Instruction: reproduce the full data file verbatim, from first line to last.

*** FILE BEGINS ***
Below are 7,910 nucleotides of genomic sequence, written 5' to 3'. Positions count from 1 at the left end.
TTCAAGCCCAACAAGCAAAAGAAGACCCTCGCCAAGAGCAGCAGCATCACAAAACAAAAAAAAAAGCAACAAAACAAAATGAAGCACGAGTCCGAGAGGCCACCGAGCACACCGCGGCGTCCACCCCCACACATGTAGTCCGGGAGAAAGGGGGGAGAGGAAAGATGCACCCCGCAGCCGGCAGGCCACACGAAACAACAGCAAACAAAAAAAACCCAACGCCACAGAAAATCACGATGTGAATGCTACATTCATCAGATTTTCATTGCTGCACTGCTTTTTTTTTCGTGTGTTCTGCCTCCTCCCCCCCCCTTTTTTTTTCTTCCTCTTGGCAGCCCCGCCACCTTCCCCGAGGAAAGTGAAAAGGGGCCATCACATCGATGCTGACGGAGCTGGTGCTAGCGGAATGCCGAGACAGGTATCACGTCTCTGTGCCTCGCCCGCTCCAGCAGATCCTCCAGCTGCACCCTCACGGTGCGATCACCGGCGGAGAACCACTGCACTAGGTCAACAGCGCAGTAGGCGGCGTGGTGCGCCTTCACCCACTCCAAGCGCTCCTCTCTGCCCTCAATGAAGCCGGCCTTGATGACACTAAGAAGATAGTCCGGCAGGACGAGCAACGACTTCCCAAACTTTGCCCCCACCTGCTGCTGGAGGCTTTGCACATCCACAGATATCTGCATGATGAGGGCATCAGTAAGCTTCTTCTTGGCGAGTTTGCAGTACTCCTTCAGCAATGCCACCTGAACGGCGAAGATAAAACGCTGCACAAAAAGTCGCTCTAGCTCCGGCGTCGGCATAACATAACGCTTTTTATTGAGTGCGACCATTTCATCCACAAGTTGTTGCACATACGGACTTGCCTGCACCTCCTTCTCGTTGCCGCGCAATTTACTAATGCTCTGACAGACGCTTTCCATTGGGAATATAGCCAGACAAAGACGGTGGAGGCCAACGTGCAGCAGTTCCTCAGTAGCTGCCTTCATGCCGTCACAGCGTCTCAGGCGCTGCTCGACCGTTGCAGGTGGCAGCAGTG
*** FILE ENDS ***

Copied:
Below are 7,910 nucleotides of genomic sequence, written 5' to 3'. Positions count from 1 at the left end.
TTCAAGCCCAACAAGCAAAAGAAGACCCTCGCCAAGAGCAGCAGCATCACAAAACAAAAAAAAAAGCAACAAAACAAAATGAAGCACGAGTCCGAGAGGCCACCGAGCACACCGCGGCGTCCACCCCCACACATGTAGTCCGGGAGAAAGGGGGGAGAGGAAAGATGCACCCCGCAGCCGGCAGGCCACACGAAACAACAGCAAACAAAAAAAACCCAACGCCACAGAAAATCACGATGTGAATGCTACATTCATCAGATTTTCATTGCTGCACTGCTTTTTTTTTCGTGTGTTCTGCCTCCTCCCCCCCCCTTTTTTTTTCTTCCTCTTGGCAGCCCCGCCACCTTCCCCGAGGAAAGTGAAAAGGGGCCATCACATCGATGCTGACGGAGCTGGTGCTAGCGGAATGCCGAGACAGGTATCACGTCTCTGTGCCTCGCCCGCTCCAGCAGATCCTCCAGCTGCACCCTCACGGTGCGATCACCGGCGGAGAACCACTGCACTAGGTCAACAGCGCAGTAGGCGGCGTGGTGCGCCTTCACCCACTCCAAGCGCTCCTCTCTGCCCTCAATGAAGCCGGCCTTGATGACACTAAGAAGATAGTCCGGCAGGACGAGCAACGACTTCCCAAACTTTGCCCCCACCTGCTGCTGGAGGCTTTGCACATCCACAGATATCTGCATGATGAGGGCATCAGTAAGCTTCTTCTTGGCGAGTTTGCAGTACTCCTTCAGCAATGCCACCTGAACGGCGAAGATAAAACGCTGCACAAAAAGTCGCTCTAGCTCCGGCGTCGGCATAACATAACGCTTTTTATTGAGTGCGACCATTTCATCCACAAGTTGTTGCACATACGGACTTGCCTGCACCTCCTTCTCGTTGCCGCGCAATTTACTAATGCTCTGACAGACGCTTTCCATTGGGAATATAGCCAGACAAAGACGGTGGAGGCCAACGTGCAGCAGTTCCTCAGTAGCTGCCTTCATGCCGTCACAGCGTCTCAGGCGCTGCTCGACCGTTGCAGGTGGCAGCAGTG